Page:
First, the forward-thinking faculty and administration of North Montco Technical Career Center, who embraced the idea of the course and generously provided the space for it to take place. I am particularly indebted to Bill Kirkpatrick and Bernie Wagenseller for their initial enthusiasm and support.
Bill, the automotive technology instructor at NMTCC, oversaw the "de-fossilizing" of the donor vehicle by his auto tech students and has already helped me solve a number of administrative problems in advance of the workshop. He will assist Mike Parker and serve as master mechanic during the class. His warm, steady,“can-do” attitude shines through everything he does.
Mike Ewall of the Energy Justice Network provided fiscal sponsorship, contacts, and ideas. He is profoundly ethical and frighteningly well-informed about environmental issues, and his rigorous insistence on the importance of renewable sources of electricity helped create “the wind-powered car.” Thanks also to Traci and Suzanne of EJN for administrative assistance.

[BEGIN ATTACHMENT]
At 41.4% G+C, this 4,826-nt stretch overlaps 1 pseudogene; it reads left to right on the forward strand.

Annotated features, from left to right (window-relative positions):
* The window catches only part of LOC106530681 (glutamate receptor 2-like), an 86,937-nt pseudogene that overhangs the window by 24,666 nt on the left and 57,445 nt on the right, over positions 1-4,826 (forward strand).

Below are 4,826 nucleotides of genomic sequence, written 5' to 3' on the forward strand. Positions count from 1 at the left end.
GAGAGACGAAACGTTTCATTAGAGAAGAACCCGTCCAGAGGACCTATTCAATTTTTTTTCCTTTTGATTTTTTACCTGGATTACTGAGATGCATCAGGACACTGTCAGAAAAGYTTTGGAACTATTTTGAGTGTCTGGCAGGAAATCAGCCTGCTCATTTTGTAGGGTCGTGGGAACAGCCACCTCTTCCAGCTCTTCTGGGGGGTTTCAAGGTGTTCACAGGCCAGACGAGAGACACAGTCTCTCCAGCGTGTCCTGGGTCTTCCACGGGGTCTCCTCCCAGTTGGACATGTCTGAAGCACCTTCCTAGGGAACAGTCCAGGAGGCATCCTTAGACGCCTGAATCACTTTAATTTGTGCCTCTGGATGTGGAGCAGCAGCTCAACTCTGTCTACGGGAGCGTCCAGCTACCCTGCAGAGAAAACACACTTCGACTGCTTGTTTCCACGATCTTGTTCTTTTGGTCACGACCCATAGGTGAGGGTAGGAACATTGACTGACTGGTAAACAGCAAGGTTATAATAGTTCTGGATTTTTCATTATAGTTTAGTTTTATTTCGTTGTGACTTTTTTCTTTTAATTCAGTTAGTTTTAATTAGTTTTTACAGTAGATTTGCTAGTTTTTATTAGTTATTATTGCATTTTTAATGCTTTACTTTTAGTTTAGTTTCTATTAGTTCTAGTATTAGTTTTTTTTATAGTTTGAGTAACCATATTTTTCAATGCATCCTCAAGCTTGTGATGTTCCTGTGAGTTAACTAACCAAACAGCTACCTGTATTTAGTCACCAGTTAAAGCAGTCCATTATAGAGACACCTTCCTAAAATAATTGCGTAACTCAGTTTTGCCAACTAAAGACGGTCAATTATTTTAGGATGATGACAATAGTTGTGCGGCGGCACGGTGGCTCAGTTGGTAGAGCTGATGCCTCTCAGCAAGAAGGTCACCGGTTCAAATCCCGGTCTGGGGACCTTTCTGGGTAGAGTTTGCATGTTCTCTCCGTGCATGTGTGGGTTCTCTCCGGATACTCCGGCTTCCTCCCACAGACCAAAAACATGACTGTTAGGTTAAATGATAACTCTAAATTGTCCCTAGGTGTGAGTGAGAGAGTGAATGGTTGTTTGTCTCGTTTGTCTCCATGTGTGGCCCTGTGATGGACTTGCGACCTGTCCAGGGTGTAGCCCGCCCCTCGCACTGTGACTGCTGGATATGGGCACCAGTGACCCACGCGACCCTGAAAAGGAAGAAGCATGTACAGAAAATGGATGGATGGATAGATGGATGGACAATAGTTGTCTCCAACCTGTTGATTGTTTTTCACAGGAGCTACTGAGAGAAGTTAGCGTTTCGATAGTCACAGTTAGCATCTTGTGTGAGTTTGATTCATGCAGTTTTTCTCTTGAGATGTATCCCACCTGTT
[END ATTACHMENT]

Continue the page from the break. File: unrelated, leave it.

This program was endorsed by the nonprofit organizations whose logos and links are displayed here. I particularly want to acknowledge MAREA and the Lehigh Valley Alliance for Sustainable Communities for publicizing the workshop.
The Morgan Hughes Homestead Bed & Breakfast offered a reduced rate which made housing Mike Parker convenient and affordable. A generous donation from Whole Foods Market in North Wales will allow us to feed workshop participants lunch daily. Andy Cleff and Chanin Walsh from Ampersand Design donated design services for the vehicle's graphic wrap (there will be a whole other blog entry devoted to that topic!). Chanin has given unstintingly of her time, creative energy, and advice, with more to come. I am deeply grateful.
Bob Batson of EVAmerica and Tim Ruth of Warehouse Battery Outlet provided the conversion kit and batteries respectively, and I thank them for answering all my questions and providing prompt and excellent service.
Lale Byers, Recycling Coordinator for the Bucks County Planning Commission, encouraged me to pursue the idea of a workshop and sent me leads for grants. John Dietter cheerfully shared data and advice on converting a Vanagon based on his experience with his students at North Haven Community School in Maine (you can read all about their solar-powered van here). Karin Wadsack helped launch the project and made me buy a whiteboard. My husband Matt Perkins donated a new set of tires, as well as a loving abundance of technical and moral support.
Finally, I would like to acknowledge the generosity of my father-in-law Tom Perkins, whose contributions helped to found and sustain Bucks County Renewables and whose genuine interest in what we do is the greatest gift of all.